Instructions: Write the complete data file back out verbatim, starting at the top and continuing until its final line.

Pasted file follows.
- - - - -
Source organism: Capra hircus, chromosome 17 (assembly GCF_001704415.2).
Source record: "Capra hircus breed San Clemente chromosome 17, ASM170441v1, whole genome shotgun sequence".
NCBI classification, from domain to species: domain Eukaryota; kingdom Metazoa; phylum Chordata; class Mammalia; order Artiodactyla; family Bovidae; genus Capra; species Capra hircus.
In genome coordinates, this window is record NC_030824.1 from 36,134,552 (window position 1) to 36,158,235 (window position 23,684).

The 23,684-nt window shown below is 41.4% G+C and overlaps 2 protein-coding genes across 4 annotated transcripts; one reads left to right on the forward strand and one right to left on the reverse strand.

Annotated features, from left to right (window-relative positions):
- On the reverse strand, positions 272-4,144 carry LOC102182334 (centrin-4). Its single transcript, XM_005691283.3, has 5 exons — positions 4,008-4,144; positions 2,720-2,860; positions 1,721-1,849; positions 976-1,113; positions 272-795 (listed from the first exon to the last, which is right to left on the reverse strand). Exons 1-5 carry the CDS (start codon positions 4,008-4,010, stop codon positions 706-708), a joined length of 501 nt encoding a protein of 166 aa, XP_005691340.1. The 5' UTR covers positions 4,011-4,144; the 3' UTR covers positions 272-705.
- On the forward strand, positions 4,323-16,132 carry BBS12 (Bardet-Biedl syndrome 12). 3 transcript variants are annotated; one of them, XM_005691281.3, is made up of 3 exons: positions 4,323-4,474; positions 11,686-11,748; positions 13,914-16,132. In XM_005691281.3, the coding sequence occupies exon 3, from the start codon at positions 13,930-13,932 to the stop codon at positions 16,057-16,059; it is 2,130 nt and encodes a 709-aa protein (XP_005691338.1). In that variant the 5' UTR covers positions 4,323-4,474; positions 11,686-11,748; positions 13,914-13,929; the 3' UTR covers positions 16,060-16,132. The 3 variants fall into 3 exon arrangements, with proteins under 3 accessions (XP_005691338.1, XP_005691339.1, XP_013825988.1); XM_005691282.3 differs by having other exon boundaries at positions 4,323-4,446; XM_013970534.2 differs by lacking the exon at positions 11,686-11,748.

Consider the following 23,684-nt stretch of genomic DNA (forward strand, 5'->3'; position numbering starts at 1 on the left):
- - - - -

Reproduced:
Source organism: Capra hircus, chromosome 17 (assembly GCF_001704415.2).
Source record: "Capra hircus breed San Clemente chromosome 17, ASM170441v1, whole genome shotgun sequence".
NCBI classification, from domain to species: domain Eukaryota; kingdom Metazoa; phylum Chordata; class Mammalia; order Artiodactyla; family Bovidae; genus Capra; species Capra hircus.
In genome coordinates, this window is record NC_030824.1 from 36,134,552 (window position 1) to 36,158,235 (window position 23,684).

The 23,684-nt window shown below is 41.4% G+C and overlaps 2 protein-coding genes across 4 annotated transcripts; one reads left to right on the forward strand and one right to left on the reverse strand.

Annotated features, from left to right (window-relative positions):
- On the reverse strand, positions 272-4,144 carry LOC102182334 (centrin-4). Its single transcript, XM_005691283.3, has 5 exons — positions 4,008-4,144; positions 2,720-2,860; positions 1,721-1,849; positions 976-1,113; positions 272-795 (listed from the first exon to the last, which is right to left on the reverse strand). Exons 1-5 carry the CDS (start codon positions 4,008-4,010, stop codon positions 706-708), a joined length of 501 nt encoding a protein of 166 aa, XP_005691340.1. The 5' UTR covers positions 4,011-4,144; the 3' UTR covers positions 272-705.
- On the forward strand, positions 4,323-16,132 carry BBS12 (Bardet-Biedl syndrome 12). 3 transcript variants are annotated; one of them, XM_005691281.3, is made up of 3 exons: positions 4,323-4,474; positions 11,686-11,748; positions 13,914-16,132. In XM_005691281.3, the coding sequence occupies exon 3, from the start codon at positions 13,930-13,932 to the stop codon at positions 16,057-16,059; it is 2,130 nt and encodes a 709-aa protein (XP_005691338.1). In that variant the 5' UTR covers positions 4,323-4,474; positions 11,686-11,748; positions 13,914-13,929; the 3' UTR covers positions 16,060-16,132. The 3 variants fall into 3 exon arrangements, with proteins under 3 accessions (XP_005691338.1, XP_005691339.1, XP_013825988.1); XM_005691282.3 differs by having other exon boundaries at positions 4,323-4,446; XM_013970534.2 differs by lacking the exon at positions 11,686-11,748.

Consider the following 23,684-nt stretch of genomic DNA (forward strand, 5'->3'; position numbering starts at 1 on the left):